COPYRIGHT 2017 BY JFS PRODUCTIONS INC.

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  1. “His private army, plus merchant ships finally arming themselves, largely ended piracy in that part of the world.”

    To repeat my question from the previous thread: weren’t US/EU naval forces also very active in the area during this period? How do we know it was Prince’s merry band of mischief-makers that was primarily responsible for bringing the Pirates of the Aden franchise to an end before the crappy sequels set in?

    1. I’m also suspicious of this, “If we don’t use private contractors, he added, we will fail in Afghanistan, where we’ve ‘spent close to a trillion dollars and are still losing.'”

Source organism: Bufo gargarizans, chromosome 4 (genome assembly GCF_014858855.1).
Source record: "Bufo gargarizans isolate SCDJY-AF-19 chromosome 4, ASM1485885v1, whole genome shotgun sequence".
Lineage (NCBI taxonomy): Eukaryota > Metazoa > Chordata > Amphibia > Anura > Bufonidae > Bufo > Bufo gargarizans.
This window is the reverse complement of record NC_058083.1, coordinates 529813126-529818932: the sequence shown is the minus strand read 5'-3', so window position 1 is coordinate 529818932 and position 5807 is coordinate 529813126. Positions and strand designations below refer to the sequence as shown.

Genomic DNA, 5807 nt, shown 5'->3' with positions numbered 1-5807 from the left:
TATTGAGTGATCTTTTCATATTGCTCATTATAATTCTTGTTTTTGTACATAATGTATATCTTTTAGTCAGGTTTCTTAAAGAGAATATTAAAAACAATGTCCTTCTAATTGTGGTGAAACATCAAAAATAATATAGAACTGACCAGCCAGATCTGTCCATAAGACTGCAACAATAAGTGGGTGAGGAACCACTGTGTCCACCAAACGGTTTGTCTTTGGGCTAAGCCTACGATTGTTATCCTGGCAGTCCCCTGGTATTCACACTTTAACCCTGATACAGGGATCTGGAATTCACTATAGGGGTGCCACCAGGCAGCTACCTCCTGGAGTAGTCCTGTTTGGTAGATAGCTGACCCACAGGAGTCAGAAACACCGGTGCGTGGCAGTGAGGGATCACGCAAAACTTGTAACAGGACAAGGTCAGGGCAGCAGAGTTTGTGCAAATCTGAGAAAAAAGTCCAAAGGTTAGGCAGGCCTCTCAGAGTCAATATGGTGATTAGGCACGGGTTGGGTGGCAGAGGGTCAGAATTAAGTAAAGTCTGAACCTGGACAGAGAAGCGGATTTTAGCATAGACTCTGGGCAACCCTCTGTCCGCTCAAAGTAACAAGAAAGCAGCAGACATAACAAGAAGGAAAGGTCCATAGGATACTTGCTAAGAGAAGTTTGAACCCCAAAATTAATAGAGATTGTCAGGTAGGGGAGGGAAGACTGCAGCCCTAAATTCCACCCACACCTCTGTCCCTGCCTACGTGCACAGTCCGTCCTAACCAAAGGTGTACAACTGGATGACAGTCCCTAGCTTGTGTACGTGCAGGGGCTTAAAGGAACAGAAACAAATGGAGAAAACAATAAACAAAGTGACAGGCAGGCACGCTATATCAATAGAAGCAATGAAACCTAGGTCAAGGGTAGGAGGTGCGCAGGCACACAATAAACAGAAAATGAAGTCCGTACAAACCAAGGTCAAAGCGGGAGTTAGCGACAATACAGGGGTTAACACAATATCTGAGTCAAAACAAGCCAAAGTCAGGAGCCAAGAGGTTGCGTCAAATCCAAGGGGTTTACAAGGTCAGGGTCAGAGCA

I would be curious of seeing more outside analysis of it rather than from the business man himself. That being said, I can certainly understand the advantages mercenary groups might have. But the problem still remains of the government paying for it and now we’re just risking another Private/Public mixture and boondoggle.

      1. Exactly. Mercenaries are precisely as ethical, circumspect and competent as their employers command them to be and/or are capable of affording to pay them to be. Training your men to not shoot that suspicious-looking goat herder; sending in a 25,000$ UGV to probe that dead cow on the side of the road instead of just shooting an AT4 at it and rendering the road impassable for the locals for a week; sending men into the cave network to get positive ID on Terrorist Leader #317’s corpse instead of lobbing a thermobaric bomb inside and hoping for the best; all of those things increase costs. And increased costs, mean increased pressure to cut corners: either on the company, to help their bottom line if their employer lets them get away with it, or on the employer, to help their budget.